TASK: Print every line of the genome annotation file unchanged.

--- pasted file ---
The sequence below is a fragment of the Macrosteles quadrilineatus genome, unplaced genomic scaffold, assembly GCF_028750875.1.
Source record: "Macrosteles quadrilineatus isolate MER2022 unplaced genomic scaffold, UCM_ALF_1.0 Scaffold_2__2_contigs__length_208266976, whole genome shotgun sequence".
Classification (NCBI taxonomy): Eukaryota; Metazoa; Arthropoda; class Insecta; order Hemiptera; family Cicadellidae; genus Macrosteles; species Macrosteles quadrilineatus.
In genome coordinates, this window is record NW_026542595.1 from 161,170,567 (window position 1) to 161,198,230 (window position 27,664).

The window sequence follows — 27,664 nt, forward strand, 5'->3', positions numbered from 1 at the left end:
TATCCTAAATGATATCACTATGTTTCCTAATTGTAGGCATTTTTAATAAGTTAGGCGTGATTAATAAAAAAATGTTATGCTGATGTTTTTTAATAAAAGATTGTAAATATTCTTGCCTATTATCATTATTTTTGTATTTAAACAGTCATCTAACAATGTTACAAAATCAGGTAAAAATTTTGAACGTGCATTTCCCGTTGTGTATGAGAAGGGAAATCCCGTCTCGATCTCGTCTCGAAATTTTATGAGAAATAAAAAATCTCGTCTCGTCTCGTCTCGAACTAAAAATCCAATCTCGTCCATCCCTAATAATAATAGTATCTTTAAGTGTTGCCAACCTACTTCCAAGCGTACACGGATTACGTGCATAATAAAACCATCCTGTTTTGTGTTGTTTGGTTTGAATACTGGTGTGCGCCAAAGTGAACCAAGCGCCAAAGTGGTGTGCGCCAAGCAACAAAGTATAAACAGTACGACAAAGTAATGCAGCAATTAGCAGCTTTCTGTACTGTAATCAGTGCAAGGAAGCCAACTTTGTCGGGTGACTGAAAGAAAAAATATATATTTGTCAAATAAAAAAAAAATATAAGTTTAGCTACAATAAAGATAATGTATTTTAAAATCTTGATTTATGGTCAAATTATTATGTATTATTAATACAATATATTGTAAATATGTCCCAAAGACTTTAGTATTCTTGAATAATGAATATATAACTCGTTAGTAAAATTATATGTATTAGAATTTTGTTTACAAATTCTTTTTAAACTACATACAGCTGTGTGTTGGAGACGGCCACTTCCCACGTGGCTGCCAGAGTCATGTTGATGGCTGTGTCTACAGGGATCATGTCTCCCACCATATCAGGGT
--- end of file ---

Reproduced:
The sequence below is a fragment of the Macrosteles quadrilineatus genome, unplaced genomic scaffold, assembly GCF_028750875.1.
Source record: "Macrosteles quadrilineatus isolate MER2022 unplaced genomic scaffold, UCM_ALF_1.0 Scaffold_2__2_contigs__length_208266976, whole genome shotgun sequence".
Classification (NCBI taxonomy): Eukaryota; Metazoa; Arthropoda; class Insecta; order Hemiptera; family Cicadellidae; genus Macrosteles; species Macrosteles quadrilineatus.
In genome coordinates, this window is record NW_026542595.1 from 161,170,567 (window position 1) to 161,198,230 (window position 27,664).

The window sequence follows — 27,664 nt, forward strand, 5'->3', positions numbered from 1 at the left end:
TATCCTAAATGATATCACTATGTTTCCTAATTGTAGGCATTTTTAATAAGTTAGGCGTGATTAATAAAAAAATGTTATGCTGATGTTTTTTAATAAAAGATTGTAAATATTCTTGCCTATTATCATTATTTTTGTATTTAAACAGTCATCTAACAATGTTACAAAATCAGGTAAAAATTTTGAACGTGCATTTCCCGTTGTGTATGAGAAGGGAAATCCCGTCTCGATCTCGTCTCGAAATTTTATGAGAAATAAAAAATCTCGTCTCGTCTCGTCTCGAACTAAAAATCCAATCTCGTCCATCCCTAATAATAATAGTATCTTTAAGTGTTGCCAACCTACTTCCAAGCGTACACGGATTACGTGCATAATAAAACCATCCTGTTTTGTGTTGTTTGGTTTGAATACTGGTGTGCGCCAAAGTGAACCAAGCGCCAAAGTGGTGTGCGCCAAGCAACAAAGTATAAACAGTACGACAAAGTAATGCAGCAATTAGCAGCTTTCTGTACTGTAATCAGTGCAAGGAAGCCAACTTTGTCGGGTGACTGAAAGAAAAAATATATATTTGTCAAATAAAAAAAAAATATAAGTTTAGCTACAATAAAGATAATGTATTTTAAAATCTTGATTTATGGTCAAATTATTATGTATTATTAATACAATATATTGTAAATATGTCCCAAAGACTTTAGTATTCTTGAATAATGAATATATAACTCGTTAGTAAAATTATATGTATTAGAATTTTGTTTACAAATTCTTTTTAAACTACATACAGCTGTGTGTTGGAGACGGCCACTTCCCACGTGGCTGCCAGAGTCATGTTGATGGCTGTGTCTACAGGGATCATGTCTCCCACCATATCAGGGT